7. Florida will leverage higher education to become the top state in basic and applied research, entrepreneurship, and innovation as measured by new companies created, venture capital raised, jobs created, and talent retained by 2020
  8. Invest in strength


  1. First state in nation to have full statewide public access to alt vehicles infrastructure by 2025  
  2. Establish a renewable portfolio standard of 10% by 2020 and a distributive grid that promotes free market and deregulation allowing providers not to necessarily be utilities  
  3. We should attract the most residents, businesses and visitors to Florida by having an energy portfolio that will achieve an optimal balance of cost, reliability, safety and diversity with as few tax payer subsidies as possible 


  1. To be the undisputed number 1 tourist destination in the world with sustained growth reaching 150 million by 2020 - increasing economic impact to $100 billion & International tourism to 25%.
  2. Strive for 200 million visitors 2023 with investment in public infrastructure
  3. Develop a transportation system that allows tourists to see more numerous entertainment markets in one week


  1. To be the undisputed healthiest state in the nation with clear emphasis on wellness, prevention, innovation, and accountability by 2020
  2. To be the healthiest state in the nation by 2016 through expansion of coverage, all Floridians will have access to affordable, quality healthcare with a focus on community investment in wellness and Florida will be the healthiest state in the nation by ensuring that everyone has access to affordable high quality healthcare, focusing on prevention, wellness, and personal responsibilities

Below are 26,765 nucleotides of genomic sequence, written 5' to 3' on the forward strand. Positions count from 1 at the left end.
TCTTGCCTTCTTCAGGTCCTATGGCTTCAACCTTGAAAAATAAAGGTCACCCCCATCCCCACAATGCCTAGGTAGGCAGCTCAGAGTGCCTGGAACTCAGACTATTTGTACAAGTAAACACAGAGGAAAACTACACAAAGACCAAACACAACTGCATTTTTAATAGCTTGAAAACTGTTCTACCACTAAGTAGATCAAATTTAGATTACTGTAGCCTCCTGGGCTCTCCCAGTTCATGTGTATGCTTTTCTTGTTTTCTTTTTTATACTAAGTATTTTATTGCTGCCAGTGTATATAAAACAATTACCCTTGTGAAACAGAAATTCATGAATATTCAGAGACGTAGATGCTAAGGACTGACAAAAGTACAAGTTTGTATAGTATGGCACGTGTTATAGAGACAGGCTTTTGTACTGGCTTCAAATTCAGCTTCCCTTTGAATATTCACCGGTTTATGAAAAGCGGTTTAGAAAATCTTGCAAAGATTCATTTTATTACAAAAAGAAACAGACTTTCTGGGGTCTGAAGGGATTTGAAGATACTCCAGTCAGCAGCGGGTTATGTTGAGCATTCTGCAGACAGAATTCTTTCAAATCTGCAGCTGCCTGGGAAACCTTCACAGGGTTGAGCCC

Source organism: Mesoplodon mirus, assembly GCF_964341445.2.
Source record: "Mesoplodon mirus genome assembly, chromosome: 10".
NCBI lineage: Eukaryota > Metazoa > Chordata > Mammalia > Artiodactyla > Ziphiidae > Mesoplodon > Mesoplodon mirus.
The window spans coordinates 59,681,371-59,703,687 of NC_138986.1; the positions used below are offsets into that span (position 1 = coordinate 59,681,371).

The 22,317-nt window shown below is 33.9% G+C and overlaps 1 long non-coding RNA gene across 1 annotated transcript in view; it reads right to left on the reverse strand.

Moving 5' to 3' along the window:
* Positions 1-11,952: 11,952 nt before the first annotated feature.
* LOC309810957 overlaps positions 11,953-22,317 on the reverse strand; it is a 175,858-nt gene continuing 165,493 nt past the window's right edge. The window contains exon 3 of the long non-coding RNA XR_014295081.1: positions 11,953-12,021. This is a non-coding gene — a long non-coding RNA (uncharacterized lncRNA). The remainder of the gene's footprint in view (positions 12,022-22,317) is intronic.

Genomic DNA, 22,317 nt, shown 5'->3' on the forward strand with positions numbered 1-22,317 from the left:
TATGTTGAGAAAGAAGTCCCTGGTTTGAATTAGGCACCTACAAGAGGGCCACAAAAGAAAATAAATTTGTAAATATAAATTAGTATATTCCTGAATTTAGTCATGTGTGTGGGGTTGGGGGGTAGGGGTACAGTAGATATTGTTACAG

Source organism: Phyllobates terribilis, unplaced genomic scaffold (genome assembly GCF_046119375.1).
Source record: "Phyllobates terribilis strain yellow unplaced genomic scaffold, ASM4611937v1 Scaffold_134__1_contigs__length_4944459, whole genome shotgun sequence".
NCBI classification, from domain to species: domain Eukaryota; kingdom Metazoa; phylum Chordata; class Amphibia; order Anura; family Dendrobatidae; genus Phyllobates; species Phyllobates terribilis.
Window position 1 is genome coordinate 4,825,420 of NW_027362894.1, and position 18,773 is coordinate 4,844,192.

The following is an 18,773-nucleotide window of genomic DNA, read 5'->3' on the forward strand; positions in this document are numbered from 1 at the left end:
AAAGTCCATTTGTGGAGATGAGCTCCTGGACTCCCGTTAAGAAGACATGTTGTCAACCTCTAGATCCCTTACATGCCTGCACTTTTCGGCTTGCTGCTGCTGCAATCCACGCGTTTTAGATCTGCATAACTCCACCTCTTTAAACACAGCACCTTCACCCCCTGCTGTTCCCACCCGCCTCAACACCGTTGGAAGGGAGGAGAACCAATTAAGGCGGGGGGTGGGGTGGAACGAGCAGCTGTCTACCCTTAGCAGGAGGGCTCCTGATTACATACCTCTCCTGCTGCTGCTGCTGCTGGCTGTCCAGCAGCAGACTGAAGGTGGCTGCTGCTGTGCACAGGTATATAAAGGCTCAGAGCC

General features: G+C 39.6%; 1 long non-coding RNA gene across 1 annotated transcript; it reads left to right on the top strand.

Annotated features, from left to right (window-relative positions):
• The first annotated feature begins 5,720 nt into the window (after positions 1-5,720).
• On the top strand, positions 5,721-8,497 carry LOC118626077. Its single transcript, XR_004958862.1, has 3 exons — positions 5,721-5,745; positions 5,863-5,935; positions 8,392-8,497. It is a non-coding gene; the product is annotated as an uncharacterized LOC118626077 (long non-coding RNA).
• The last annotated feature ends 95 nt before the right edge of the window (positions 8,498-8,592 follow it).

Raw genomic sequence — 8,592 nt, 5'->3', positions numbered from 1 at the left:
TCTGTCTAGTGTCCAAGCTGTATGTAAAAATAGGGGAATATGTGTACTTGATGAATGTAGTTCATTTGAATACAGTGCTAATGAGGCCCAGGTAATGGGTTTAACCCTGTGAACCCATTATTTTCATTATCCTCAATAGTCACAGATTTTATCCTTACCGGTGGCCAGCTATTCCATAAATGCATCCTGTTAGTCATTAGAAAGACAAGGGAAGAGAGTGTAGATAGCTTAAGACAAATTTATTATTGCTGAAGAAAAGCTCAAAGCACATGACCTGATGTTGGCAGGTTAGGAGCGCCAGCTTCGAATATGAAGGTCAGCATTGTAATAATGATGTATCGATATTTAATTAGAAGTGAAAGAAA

3. Public money in healthcare follows the patient though a voucher program to help make Florida the healthiest state in the nation by 2023


  1. Make Florida's transportation system the best by allocating 2and1/2% of the transportation budget on research and development for incentivizing private sector investment in transportation technologies. Make Florida's transportation system the best by creating an environment through market forces for residents, business, and visitors to rely less on traditional modes of transportation.
  2. Make Florida's transportation system the best by becoming the first to implement 100% user fee base transportation funding system and make Florida the most cost effective producer by lane mile by 2025.

Water: (no recorded votes)

  1. In order to ensure an abundant supply of clean water, we will capture 90% of storm water currently lost and reintroduce it to the natural system throughout the state
  2. Ensure the quality and quantity of Florida's water supply to meet the state's needs for the next 100 years by identifying measurable goals and objectives that will provide accountability (evaluated at a minimum of every 10yrs) and result in national and global changes
  3. Develop a series of regional consensus building boards- a la MPOs with local elective officials to develop and implant funding infrastructure solutions that addresses quality with a focus in reducing portable water consumption
  4. Reduce portable water consumption by 50% by 2030 while increasing water supply by 25% through natural resources and alternative water opportunities saving Florida's water supply for generations to come